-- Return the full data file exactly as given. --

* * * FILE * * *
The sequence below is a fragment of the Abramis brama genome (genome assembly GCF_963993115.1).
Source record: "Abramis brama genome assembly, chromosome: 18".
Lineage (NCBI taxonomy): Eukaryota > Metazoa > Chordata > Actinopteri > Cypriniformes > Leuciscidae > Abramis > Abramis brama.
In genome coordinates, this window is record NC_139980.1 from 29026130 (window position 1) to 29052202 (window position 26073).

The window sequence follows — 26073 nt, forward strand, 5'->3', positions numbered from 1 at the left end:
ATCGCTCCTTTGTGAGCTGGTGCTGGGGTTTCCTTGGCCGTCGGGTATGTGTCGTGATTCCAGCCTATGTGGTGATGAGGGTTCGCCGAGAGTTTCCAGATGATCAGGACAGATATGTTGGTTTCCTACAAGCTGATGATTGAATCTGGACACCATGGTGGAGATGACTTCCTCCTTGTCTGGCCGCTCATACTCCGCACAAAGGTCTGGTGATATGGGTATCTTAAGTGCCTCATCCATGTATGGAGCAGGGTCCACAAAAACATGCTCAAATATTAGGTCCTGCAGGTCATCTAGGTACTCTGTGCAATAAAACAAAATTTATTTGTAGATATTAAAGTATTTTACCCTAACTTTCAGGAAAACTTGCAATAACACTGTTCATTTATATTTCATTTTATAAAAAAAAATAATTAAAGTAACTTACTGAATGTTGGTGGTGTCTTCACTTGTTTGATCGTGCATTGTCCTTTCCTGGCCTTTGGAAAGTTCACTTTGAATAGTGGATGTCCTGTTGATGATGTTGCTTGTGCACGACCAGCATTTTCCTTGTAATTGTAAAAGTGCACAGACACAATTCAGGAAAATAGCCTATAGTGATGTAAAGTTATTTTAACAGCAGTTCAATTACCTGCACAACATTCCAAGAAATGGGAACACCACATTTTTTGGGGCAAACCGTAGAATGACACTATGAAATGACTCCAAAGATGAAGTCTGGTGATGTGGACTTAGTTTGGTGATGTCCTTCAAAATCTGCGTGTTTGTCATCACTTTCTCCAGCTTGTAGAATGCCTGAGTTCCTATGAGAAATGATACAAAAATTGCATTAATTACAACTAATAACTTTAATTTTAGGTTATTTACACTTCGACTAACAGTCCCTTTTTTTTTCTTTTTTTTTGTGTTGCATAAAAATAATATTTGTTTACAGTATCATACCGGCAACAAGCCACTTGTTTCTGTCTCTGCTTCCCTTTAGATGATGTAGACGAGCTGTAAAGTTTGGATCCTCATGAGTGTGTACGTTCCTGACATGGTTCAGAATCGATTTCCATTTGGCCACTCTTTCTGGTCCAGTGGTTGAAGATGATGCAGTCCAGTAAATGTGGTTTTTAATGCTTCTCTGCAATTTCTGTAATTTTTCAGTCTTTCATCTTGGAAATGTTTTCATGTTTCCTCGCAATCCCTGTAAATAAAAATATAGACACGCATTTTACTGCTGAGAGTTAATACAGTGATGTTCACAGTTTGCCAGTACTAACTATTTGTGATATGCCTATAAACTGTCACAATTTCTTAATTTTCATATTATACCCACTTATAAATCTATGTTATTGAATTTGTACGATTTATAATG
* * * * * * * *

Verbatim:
The sequence below is a fragment of the Abramis brama genome (genome assembly GCF_963993115.1).
Source record: "Abramis brama genome assembly, chromosome: 18".
Lineage (NCBI taxonomy): Eukaryota > Metazoa > Chordata > Actinopteri > Cypriniformes > Leuciscidae > Abramis > Abramis brama.
In genome coordinates, this window is record NC_139980.1 from 29026130 (window position 1) to 29052202 (window position 26073).

The window sequence follows — 26073 nt, forward strand, 5'->3', positions numbered from 1 at the left end:
ATCGCTCCTTTGTGAGCTGGTGCTGGGGTTTCCTTGGCCGTCGGGTATGTGTCGTGATTCCAGCCTATGTGGTGATGAGGGTTCGCCGAGAGTTTCCAGATGATCAGGACAGATATGTTGGTTTCCTACAAGCTGATGATTGAATCTGGACACCATGGTGGAGATGACTTCCTCCTTGTCTGGCCGCTCATACTCCGCACAAAGGTCTGGTGATATGGGTATCTTAAGTGCCTCATCCATGTATGGAGCAGGGTCCACAAAAACATGCTCAAATATTAGGTCCTGCAGGTCATCTAGGTACTCTGTGCAATAAAACAAAATTTATTTGTAGATATTAAAGTATTTTACCCTAACTTTCAGGAAAACTTGCAATAACACTGTTCATTTATATTTCATTTTATAAAAAAAAATAATTAAAGTAACTTACTGAATGTTGGTGGTGTCTTCACTTGTTTGATCGTGCATTGTCCTTTCCTGGCCTTTGGAAAGTTCACTTTGAATAGTGGATGTCCTGTTGATGATGTTGCTTGTGCACGACCAGCATTTTCCTTGTAATTGTAAAAGTGCACAGACACAATTCAGGAAAATAGCCTATAGTGATGTAAAGTTATTTTAACAGCAGTTCAATTACCTGCACAACATTCCAAGAAATGGGAACACCACATTTTTTGGGGCAAACCGTAGAATGACACTATGAAATGACTCCAAAGATGAAGTCTGGTGATGTGGACTTAGTTTGGTGATGTCCTTCAAAATCTGCGTGTTTGTCATCACTTTCTCCAGCTTGTAGAATGCCTGAGTTCCTATGAGAAATGATACAAAAATTGCATTAATTACAACTAATAACTTTAATTTTAGGTTATTTACACTTCGACTAACAGTCCCTTTTTTTTTCTTTTTTTTTGTGTTGCATAAAAATAATATTTGTTTACAGTATCATACCGGCAACAAGCCACTTGTTTCTGTCTCTGCTTCCCTTTAGATGATGTAGACGAGCTGTAAAGTTTGGATCCTCATGAGTGTGTACGTTCCTGACATGGTTCAGAATCGATTTCCATTTGGCCACTCTTTCTGGTCCAGTGGTTGAAGATGATGCAGTCCAGTAAATGTGGTTTTTAATGCTTCTCTGCAATTTCTGTAATTTTTCAGTCTTTCATCTTGGAAATGTTTTCATGTTTCCTCGCAATCCCTGTAAATAAAAATATAGACACGCATTTTACTGCTGAGAGTTAATACAGTGATGTTCACAGTTTGCCAGTACTAACTATTTGTGATATGCCTATAAACTGTCACAATTTCTTAATTTTCATATTATACCCACTTATAAATCTATGTTATTGAATTTGTACGATTTATAATG